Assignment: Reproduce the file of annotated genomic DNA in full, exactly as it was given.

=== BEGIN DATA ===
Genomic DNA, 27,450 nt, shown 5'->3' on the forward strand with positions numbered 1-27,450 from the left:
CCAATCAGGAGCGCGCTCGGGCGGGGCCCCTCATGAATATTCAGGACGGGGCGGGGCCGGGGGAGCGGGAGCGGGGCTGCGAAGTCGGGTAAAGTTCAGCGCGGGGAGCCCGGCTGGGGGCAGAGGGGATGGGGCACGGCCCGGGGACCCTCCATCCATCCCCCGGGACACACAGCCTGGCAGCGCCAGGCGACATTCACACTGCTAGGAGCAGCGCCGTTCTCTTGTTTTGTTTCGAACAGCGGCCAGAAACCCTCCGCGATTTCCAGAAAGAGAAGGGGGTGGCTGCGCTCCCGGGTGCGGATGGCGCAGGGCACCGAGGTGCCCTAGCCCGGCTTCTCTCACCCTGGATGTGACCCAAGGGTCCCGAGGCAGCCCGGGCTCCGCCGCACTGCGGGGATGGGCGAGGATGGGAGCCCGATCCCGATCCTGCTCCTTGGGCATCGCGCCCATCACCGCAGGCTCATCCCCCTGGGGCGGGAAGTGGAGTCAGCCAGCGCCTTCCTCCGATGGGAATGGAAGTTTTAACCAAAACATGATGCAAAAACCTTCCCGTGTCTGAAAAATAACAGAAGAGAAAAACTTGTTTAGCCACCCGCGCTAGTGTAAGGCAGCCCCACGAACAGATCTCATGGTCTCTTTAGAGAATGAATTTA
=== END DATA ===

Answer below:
Genomic DNA, 27,450 nt, shown 5'->3' on the forward strand with positions numbered 1-27,450 from the left:
CCAATCAGGAGCGCGCTCGGGCGGGGCCCCTCATGAATATTCAGGACGGGGCGGGGCCGGGGGAGCGGGAGCGGGGCTGCGAAGTCGGGTAAAGTTCAGCGCGGGGAGCCCGGCTGGGGGCAGAGGGGATGGGGCACGGCCCGGGGACCCTCCATCCATCCCCCGGGACACACAGCCTGGCAGCGCCAGGCGACATTCACACTGCTAGGAGCAGCGCCGTTCTCTTGTTTTGTTTCGAACAGCGGCCAGAAACCCTCCGCGATTTCCAGAAAGAGAAGGGGGTGGCTGCGCTCCCGGGTGCGGATGGCGCAGGGCACCGAGGTGCCCTAGCCCGGCTTCTCTCACCCTGGATGTGACCCAAGGGTCCCGAGGCAGCCCGGGCTCCGCCGCACTGCGGGGATGGGCGAGGATGGGAGCCCGATCCCGATCCTGCTCCTTGGGCATCGCGCCCATCACCGCAGGCTCATCCCCCTGGGGCGGGAAGTGGAGTCAGCCAGCGCCTTCCTCCGATGGGAATGGAAGTTTTAACCAAAACATGATGCAAAAACCTTCCCGTGTCTGAAAAATAACAGAAGAGAAAAACTTGTTTAGCCACCCGCGCTAGTGTAAGGCAGCCCCACGAACAGATCTCATGGTCTCTTTAGAGAATGAATTTA